Latest posts by fidgetbones


Posted: 13/06/2017 at 18:29

Well I bought it in 1980. on my first honeymoon, ( a night in Baslow), from a garden centre in Darley Dale. It was a couple of foot high then. I  planted it in my first house, a semi detached rabbit hutch(sorry bungalow). We moved 10 months later and took it with us.  We stayed in the new place for about 10 years, dug it up and moved it again. I then planted it in the hedge line here. Then it went bonkers.


Posted: 13/06/2017 at 17:45

I should point out that the little one I bought is now 15 ft and shading out the greenhouse.  I hack it down regularly. don't think it's suitable for a rockery. Perhaps a dwarf conifer?


Posted: 13/06/2017 at 17:30

That is so cute.


Posted: 13/06/2017 at 17:29

I think you pruned off the top grafted bit. You are left with the hazel rootstock. sadly you have a straight hazel .

Tips on creating vegtable garden

Posted: 12/06/2017 at 17:24

Wood chippings are OK for paths but will rob the veg patch of Nitrogen as they rot down.

 Brambles you will have to dig out. I would spray the lot with glyphosate to totallt clear any perennial weeds before you start.   It will then die down, but some like bindweed may need a second dose. Spend this summer getting it as clear as you can, with a view to planting next spring. The other thing you could do is to skim off all the turf, stack it upside down, and cover with black plastic. That will rot to give you a good loam.  If you can get some maincrop potato tubers, it is a bit late, but plant one every two foot, they will produce a lot of top growth which will suppress weeds, and you get the advantage of plenty of potatoes. However it is a bit late and you may not be able to obtain seed potatoes. Do not plant potatoes from the supermarket, you may introduce virus and rots into your soil.


Posted: 12/06/2017 at 13:43

They usually branch all on their own. If they are overhanging a path, either trail the overhanging bit back, or pinch it off.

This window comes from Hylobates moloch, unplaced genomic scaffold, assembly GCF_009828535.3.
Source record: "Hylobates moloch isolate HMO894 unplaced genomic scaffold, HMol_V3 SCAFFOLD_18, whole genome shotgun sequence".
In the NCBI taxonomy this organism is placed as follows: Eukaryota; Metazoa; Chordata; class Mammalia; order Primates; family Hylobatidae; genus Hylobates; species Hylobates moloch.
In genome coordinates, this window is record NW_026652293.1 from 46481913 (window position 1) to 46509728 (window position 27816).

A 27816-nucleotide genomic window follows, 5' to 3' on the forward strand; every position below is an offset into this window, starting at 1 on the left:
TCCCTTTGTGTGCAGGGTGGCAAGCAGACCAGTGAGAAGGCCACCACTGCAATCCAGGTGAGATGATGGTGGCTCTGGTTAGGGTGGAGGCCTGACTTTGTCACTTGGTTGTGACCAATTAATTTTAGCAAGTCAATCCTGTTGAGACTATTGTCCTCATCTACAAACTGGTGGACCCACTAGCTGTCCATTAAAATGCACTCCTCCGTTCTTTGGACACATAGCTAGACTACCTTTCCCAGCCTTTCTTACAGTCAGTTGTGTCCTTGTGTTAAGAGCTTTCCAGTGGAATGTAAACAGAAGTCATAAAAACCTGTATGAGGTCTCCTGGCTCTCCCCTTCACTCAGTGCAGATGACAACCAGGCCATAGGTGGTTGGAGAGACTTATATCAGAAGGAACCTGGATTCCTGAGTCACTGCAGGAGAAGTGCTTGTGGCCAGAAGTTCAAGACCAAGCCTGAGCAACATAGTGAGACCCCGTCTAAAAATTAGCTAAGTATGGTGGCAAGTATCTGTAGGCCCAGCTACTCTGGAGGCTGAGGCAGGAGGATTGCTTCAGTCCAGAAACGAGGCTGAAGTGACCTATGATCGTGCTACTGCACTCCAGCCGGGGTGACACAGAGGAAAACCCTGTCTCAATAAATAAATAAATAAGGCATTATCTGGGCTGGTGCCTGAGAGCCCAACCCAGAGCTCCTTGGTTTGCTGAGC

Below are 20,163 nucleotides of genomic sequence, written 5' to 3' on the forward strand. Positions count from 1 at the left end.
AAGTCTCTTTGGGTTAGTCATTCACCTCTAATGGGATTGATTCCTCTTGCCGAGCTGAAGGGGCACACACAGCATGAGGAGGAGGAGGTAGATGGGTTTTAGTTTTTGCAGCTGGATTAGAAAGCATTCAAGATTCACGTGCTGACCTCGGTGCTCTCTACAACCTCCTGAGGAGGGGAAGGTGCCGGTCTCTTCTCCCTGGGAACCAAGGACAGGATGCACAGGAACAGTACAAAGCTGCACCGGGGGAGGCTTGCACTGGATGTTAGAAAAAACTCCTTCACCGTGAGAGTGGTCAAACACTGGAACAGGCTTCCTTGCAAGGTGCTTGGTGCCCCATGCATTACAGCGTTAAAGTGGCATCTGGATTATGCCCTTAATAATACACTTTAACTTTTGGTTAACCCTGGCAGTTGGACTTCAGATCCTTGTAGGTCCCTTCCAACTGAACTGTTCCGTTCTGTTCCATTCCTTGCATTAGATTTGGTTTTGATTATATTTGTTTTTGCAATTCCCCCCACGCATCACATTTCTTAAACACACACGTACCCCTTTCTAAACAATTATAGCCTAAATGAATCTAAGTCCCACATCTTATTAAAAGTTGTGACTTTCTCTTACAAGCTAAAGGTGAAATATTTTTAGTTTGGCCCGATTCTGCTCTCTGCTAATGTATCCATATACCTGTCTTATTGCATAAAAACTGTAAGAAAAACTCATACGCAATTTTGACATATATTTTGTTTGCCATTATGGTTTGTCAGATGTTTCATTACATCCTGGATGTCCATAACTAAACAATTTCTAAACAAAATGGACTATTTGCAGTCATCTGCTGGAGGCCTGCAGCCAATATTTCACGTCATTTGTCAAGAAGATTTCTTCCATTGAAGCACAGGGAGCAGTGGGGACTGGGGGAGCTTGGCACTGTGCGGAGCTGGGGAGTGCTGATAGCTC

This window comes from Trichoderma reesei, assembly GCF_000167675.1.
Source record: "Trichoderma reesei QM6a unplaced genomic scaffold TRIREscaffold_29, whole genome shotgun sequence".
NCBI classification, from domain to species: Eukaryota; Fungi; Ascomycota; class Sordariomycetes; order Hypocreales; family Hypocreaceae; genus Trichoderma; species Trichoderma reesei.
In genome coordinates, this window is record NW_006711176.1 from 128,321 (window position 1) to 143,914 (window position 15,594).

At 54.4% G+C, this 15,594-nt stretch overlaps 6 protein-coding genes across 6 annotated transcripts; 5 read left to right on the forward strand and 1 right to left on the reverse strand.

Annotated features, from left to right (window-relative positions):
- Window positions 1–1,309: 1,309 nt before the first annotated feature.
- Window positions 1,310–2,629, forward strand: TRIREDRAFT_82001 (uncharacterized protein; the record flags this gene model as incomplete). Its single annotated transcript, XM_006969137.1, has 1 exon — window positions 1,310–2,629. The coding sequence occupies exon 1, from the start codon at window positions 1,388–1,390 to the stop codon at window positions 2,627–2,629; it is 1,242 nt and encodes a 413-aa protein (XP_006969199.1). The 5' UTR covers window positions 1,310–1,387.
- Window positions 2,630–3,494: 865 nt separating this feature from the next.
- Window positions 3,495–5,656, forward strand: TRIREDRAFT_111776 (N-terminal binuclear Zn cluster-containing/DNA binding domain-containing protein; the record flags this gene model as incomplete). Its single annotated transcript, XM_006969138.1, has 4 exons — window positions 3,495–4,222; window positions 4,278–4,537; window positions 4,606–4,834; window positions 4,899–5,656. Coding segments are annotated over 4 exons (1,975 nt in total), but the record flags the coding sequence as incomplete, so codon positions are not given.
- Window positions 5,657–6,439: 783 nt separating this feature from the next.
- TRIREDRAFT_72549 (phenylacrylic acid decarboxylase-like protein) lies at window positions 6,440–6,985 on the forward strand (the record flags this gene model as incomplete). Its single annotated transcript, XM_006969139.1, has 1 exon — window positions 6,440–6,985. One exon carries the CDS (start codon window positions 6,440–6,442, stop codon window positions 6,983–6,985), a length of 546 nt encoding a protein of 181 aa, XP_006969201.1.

Starting Fresh

Posted: 12/06/2017 at 12:39

Start by mowing it on high setting, then raking it all off. Water it , then mow it again a few days later. Three weeks of mowing every three days will make a huge difference.

Please can you name this plant

Posted: 12/06/2017 at 12:32

 Its a Philadelphus, and obviously variegated, but it seems more splashed than the one known as Philadelphus coronarius  variegated.

Plant ident

Posted: 12/06/2017 at 09:47

If it is that tall, I think it more likely to be either Thalictrum flavum subspecies glaucum, or Thalictrum sphaerostachyum. Both have yellow flowers and grow to 6ft or so.

twisted hazel

Posted: 12/06/2017 at 05:54

Hazel can be pruned hard in winter , and will regrow. Hazel is a good plant for coppicing every two or three years, i.e. cutting right down to about a foot high, and it regrows. However, corkscrew hazels are usually grafted. You must make sure that you do not  cut below the graft union, otherwise they will be all straight hazel rootstock.   If it has lost the twist above a metre, I would leave it now while it is actively growing and give it a hard prune next December or January when all the leaves have fallen off.

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